by Samuel O. Barnes
Any way you look at it, 1918 was a rough year for Major League baseball. Following much arguing and negotiation after the turbulent 1917 season, it had been decided that the 1918 Major League season would be shortened. And why not?
By the end of the 1917 season, a large number of players were already in Army or Navy uniforms with more awaiting their turn to report. So, 1918 was going to be shortened by 14 games with the regular season ending on September 2, 1918. The World Series would be played from September 5-14, 1918.
A good plan for sure, but even the weather turned against the national pastime at the start of the 1918 season. Rained out games and cancellations played havoc with the opening weeks.
More and more players disappeared from their team dugouts to go into the military or to work in war-related industries. When the World Series was finally played, there were problems with lagging tickets sales and unhappy players whose salaries were tied to those sales.
As bad as the season had been, October would be worse. The Spanish flu pandemic had started its most violent stage in September. By the beginning of October, it was ravaging cities and military training camps on the east coast and in the midwest. At some military camps, the death rate was reaching 100 a day. Few believed things could get worse.
TRAGEDY IN THE MEUSE
Then, on October 5,1918, word reached the United States that Eddie Grant, a well-known Major League ballplayer, had been killed in action in the Meuse-Argonne.
The largest land battle in American history, the Meuse-Argonne Offensive, began on September 26, 1918. The US First Army, with 1.2 million Doughboys either preparing to attack or in tactical reserve, had the task of breaking the Hindenburg Line in some of its most heavily defended areas. Another 600,000 Doughboys were in France to provide the logistical support for these attacking soldiers.
Leading one of the attacking companies of the 307th Infantry Regiment, 77th Division, was the former major-leaguer, Captain Edward Grant. Grant had attended a civilian readiness training camp before the war where the Army quickly recognized his leadership skills. During his baseball career, Grant had played in over a thousand major league games and had compiled a career batting average of .249.
None of that mattered on October 5, as Grant led his company forward trying to pierce the German defenses and rescue a unit from his own division, the famed “Lost Battalion.” German artillery fire killed Grant as he led his men through the forest. He was the first Major League ballplayer to be killed in action during the war.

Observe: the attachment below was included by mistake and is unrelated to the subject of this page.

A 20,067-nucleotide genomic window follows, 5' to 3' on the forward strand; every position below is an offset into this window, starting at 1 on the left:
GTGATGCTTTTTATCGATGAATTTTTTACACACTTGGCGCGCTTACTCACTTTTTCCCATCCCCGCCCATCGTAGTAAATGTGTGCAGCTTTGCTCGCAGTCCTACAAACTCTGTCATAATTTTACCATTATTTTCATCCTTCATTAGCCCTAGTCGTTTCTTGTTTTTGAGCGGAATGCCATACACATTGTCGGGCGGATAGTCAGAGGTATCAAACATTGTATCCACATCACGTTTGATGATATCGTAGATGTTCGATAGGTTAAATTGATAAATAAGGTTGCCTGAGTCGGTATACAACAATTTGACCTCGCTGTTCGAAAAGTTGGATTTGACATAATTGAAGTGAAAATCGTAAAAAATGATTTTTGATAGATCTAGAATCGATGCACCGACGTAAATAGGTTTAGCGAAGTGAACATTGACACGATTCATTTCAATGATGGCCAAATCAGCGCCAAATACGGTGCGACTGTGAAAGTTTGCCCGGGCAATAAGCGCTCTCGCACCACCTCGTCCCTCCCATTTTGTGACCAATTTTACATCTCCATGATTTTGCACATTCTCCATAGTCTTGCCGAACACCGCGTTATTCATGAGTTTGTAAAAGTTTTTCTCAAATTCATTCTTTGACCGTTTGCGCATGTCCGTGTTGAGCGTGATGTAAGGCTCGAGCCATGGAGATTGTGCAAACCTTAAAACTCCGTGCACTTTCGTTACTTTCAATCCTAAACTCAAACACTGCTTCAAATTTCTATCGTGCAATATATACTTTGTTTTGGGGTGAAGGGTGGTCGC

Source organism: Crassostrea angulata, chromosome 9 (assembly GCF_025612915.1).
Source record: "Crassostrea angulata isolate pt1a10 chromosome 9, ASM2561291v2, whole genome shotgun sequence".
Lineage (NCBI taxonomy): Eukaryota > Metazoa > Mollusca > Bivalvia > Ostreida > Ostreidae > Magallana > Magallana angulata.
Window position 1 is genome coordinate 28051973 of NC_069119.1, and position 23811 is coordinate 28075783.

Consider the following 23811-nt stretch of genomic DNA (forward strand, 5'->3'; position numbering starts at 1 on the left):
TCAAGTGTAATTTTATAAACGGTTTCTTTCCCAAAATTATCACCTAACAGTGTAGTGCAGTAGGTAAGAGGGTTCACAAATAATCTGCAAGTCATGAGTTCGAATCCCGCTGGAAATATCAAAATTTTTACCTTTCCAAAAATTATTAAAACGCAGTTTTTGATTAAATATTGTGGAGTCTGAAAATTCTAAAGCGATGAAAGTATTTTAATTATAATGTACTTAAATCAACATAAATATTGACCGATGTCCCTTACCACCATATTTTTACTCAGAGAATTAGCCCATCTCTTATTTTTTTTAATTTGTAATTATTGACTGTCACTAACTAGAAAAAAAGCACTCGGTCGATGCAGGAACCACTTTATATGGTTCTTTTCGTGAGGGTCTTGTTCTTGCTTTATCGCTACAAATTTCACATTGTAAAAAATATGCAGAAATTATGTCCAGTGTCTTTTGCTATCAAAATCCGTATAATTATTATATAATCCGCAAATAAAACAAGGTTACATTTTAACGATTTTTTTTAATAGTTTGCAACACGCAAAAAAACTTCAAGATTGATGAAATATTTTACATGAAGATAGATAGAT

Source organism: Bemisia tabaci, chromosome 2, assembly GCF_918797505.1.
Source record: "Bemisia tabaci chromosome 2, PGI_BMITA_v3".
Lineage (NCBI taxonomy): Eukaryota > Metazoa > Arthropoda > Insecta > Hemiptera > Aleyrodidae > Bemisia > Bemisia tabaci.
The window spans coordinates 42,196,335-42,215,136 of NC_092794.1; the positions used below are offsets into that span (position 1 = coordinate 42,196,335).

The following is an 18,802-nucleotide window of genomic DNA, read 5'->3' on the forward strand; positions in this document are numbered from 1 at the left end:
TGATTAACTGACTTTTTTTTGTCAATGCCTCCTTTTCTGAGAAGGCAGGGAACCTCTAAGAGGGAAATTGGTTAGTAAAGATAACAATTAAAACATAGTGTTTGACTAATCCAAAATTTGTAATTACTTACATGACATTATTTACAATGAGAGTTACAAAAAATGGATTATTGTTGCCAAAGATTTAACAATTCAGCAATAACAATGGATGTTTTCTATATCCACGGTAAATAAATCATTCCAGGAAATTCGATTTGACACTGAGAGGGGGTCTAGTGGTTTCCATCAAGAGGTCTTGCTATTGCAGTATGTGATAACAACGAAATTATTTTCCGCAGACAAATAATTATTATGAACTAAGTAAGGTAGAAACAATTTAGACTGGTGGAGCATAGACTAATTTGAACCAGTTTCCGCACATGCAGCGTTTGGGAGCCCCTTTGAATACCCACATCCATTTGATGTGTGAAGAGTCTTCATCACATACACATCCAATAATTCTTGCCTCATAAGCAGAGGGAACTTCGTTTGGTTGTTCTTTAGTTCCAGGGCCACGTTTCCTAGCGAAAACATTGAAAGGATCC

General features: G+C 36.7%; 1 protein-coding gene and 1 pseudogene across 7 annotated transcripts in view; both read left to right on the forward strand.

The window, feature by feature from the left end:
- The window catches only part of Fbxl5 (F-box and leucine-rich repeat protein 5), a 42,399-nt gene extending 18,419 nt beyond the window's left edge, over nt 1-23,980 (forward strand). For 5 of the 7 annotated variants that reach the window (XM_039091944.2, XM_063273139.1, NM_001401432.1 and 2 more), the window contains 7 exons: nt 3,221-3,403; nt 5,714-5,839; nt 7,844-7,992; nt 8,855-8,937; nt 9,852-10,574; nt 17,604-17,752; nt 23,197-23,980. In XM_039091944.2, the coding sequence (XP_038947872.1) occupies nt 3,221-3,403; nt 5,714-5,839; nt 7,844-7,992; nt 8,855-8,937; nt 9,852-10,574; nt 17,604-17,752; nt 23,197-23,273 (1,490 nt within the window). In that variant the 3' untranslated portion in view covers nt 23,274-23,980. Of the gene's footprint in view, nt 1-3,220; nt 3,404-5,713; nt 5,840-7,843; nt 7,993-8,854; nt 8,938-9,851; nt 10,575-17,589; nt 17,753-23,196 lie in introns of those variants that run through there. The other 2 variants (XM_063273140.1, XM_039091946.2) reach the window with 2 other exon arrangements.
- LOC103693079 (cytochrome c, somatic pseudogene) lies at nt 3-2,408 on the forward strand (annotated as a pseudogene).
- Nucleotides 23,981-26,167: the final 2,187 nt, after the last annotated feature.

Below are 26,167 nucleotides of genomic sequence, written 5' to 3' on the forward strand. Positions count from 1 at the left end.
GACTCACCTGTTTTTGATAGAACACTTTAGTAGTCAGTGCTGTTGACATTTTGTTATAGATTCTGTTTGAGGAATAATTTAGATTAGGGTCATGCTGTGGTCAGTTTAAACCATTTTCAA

After the war, the New York Giants erected a monument in his honor at their Polo Grounds stadium where it remained until the stadium was demolished in 1964. Grant continues to be honored by the Edward L. Grant Highway that remains in use today in the Bronx, not far from Yankee Stadium.
Just a few days after Grant’s death, two former minor-leaguers fell while participating in the Meuse-Argonne attacks. Battery mates, Corporal Bernard Leo Dolan and Sergeant Matthew S. Lanigan were serving with the 78th Division on October 16, when both were killed in action while attacking German positions near the Aire River.
Lanigan’s hometown newspaper later reported their deaths and wrote that the two were “...inseparable pals. In the Army, they were allotted places in ranks side by side, and thus, they went into the battles in France.” Like Eddie Grant, they now rest in the Meuse-Argonne American Cemetery.
Although not taking part in the offensive, Lt. Alexander Thomson “Tom” Burr, a former Yankee outfielder, was undergoing gunnery training as a pilot in the 31st Aero Squadron in France at the same time. On October 12, his aircraft collided with another aircraft and Burr was killed. On the same day, Harry M. Glenn, a former catcher with the St Louis Cardinals, died of the Spanish Flu while in training to be an army aircraft mechanic in Minnesota. A few days later, on October 20, Norman Triplett, a well-known Negro League ballplayer, died of “measles and pneumonia” after serving only a month in France. All in all, October 1918, had been a bad month for the game of baseball.
After the two bad seasons of 1917 and 1918 together with the deadly month of October 1918, perhaps baseball’s luck was about to change with the signing of the Armistice in November 1918. Things were certainly starting to look up. Many looked forward to the 1919 season when the players and fans could return to the game they so dearly loved.
Who could have guessed that 1919 would be remembered not as the first triumphant post-war season of baseball, but as the year of the Black Sox scandal?
Sam Barnes is a graduate of James Madison University and works at Fort Lee for the Army. He has teamed up with Pete Belmonte and Alexander Barnes to write “Play Ball! Doughboys and Baseball During the Great War” for Schiffer Publishing.